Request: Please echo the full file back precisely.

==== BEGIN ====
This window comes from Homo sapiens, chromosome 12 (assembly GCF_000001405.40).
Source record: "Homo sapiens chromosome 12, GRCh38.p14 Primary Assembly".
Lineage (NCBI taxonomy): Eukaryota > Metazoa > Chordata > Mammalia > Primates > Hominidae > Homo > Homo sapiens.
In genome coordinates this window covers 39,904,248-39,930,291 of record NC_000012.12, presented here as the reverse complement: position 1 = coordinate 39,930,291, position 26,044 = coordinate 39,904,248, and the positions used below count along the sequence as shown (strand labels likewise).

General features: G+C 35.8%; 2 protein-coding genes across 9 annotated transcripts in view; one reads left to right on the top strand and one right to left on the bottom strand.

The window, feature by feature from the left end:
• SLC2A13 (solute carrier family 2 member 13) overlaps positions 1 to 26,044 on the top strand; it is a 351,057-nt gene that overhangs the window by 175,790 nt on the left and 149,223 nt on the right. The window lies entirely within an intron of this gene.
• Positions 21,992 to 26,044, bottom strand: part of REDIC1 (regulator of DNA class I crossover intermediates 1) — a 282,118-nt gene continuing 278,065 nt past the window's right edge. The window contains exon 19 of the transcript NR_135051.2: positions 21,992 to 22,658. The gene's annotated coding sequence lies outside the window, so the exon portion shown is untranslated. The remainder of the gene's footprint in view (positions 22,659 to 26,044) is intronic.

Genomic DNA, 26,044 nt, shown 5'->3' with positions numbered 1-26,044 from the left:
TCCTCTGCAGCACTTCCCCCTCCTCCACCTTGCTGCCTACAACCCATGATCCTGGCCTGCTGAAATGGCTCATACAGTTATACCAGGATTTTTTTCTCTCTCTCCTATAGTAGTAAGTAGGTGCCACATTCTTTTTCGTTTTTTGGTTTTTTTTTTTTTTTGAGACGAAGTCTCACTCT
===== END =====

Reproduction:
This window comes from Homo sapiens, chromosome 12 (assembly GCF_000001405.40).
Source record: "Homo sapiens chromosome 12, GRCh38.p14 Primary Assembly".
Lineage (NCBI taxonomy): Eukaryota > Metazoa > Chordata > Mammalia > Primates > Hominidae > Homo > Homo sapiens.
In genome coordinates this window covers 39,904,248-39,930,291 of record NC_000012.12, presented here as the reverse complement: position 1 = coordinate 39,930,291, position 26,044 = coordinate 39,904,248, and the positions used below count along the sequence as shown (strand labels likewise).

General features: G+C 35.8%; 2 protein-coding genes across 9 annotated transcripts in view; one reads left to right on the top strand and one right to left on the bottom strand.

The window, feature by feature from the left end:
• SLC2A13 (solute carrier family 2 member 13) overlaps positions 1 to 26,044 on the top strand; it is a 351,057-nt gene that overhangs the window by 175,790 nt on the left and 149,223 nt on the right. The window lies entirely within an intron of this gene.
• Positions 21,992 to 26,044, bottom strand: part of REDIC1 (regulator of DNA class I crossover intermediates 1) — a 282,118-nt gene continuing 278,065 nt past the window's right edge. The window contains exon 19 of the transcript NR_135051.2: positions 21,992 to 22,658. The gene's annotated coding sequence lies outside the window, so the exon portion shown is untranslated. The remainder of the gene's footprint in view (positions 22,659 to 26,044) is intronic.

Genomic DNA, 26,044 nt, shown 5'->3' with positions numbered 1-26,044 from the left:
TCCTCTGCAGCACTTCCCCCTCCTCCACCTTGCTGCCTACAACCCATGATCCTGGCCTGCTGAAATGGCTCATACAGTTATACCAGGATTTTTTTCTCTCTCTCCTATAGTAGTAAGTAGGTGCCACATTCTTTTTCGTTTTTTGGTTTTTTTTTTTTTTTGAGACGAAGTCTCACTCT